“Most of us are smart in some things, mediocre in others and novices or even incompetent in the rest.”
There is nowhere near enough word count in this piece to explain the depths of Gardner’s theory, but the essence lies in the notion that our brains do not function like one central computer. Most of us are smart in some things, mediocre in others and novices or even incompetent in the rest. So, we can argue that we study music to improve our Musical Intelligence; we study visual art to improve our Spatial Intelligence; we study dance to improve our Bodily-Kinesthetic Intelligence: we study drama to improve Inter-personal and Linguistic Intelligences.
The arts contribute more to the national economy than most other industries
Every arts teacher hears the same profound concern at parents’ evening when their child has decided to pursue their interest in the arts at a university or arts college – What are they going to do for work? The teacher will grin politely before firstly confirming that the odds of their child headlining Glastonbury or becoming the Prima Ballerina at The Royal Ballet are not impossible, but fairly slim. Then, the teacher should assure the parent that the same odds apply to a physics graduate flying to outer space or a law graduate representing Hollywood A-listers.
Few people will reach stardom, whether it be on Broadway or the Milky Way. There is, however, still a large industry of employment for our graduates in whatever discipline they choose. Before the global pandemic in 2019, the creative industries contributed over £115 billion to the British economy. That contribution dwarfs the combined revenue of the space industry (£15 billion), legal industry (£37 billion) and private medical industry (£6.17 billion).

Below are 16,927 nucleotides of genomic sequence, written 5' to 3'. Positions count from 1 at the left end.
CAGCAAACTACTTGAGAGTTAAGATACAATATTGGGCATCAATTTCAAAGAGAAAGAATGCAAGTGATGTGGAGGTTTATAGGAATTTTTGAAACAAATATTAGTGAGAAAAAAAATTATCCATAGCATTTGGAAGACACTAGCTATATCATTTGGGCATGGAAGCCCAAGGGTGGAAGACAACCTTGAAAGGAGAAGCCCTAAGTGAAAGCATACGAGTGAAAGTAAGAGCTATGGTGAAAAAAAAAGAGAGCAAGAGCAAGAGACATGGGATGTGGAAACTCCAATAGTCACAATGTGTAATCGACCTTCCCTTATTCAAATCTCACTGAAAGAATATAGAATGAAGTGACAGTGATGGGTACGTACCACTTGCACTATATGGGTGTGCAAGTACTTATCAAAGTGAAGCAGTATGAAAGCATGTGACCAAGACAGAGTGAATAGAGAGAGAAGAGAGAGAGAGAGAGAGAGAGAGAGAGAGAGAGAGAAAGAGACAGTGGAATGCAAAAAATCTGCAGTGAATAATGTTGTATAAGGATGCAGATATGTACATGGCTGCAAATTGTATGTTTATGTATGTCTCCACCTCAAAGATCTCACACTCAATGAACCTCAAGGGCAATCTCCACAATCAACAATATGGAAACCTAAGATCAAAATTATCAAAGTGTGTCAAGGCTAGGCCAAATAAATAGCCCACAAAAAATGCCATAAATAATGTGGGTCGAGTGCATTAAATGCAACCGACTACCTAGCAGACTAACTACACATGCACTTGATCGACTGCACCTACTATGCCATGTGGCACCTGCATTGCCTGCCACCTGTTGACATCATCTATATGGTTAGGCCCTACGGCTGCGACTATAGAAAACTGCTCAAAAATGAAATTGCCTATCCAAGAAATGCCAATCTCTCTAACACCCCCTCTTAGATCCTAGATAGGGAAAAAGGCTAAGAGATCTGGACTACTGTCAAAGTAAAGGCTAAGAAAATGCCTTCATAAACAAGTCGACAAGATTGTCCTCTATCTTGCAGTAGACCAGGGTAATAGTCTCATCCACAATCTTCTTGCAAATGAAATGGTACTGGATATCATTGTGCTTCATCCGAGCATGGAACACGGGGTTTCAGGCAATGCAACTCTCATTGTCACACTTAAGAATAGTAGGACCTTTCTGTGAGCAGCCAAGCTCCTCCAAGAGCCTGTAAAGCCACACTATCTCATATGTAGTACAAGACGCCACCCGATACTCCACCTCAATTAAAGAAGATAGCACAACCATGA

“Dismiss the weak reasonings that justify our profession.”
If we are having conversations around certain subjects’ economic worth, then perhaps the government should consider including arts subjects in the English Baccalaureate (as does the International Baccalaureate) in order to provide students with an opportunity to work in the one of the most lucrative industries and contribute substantially to national GDP.
In closing, I sincerely hope that this article has helped teachers in the creative arts rethink their position on why we do what we do. Dismiss the weak reasonings that justify our profession. All teachers can help foster creativity, collaboration skills, critical thinking – including arts teachers. But the arts are worth more than that. They stand alongside literature, mathematics, linguistics, science and humanities. They were pillars to antiquity and will build bridges to the future.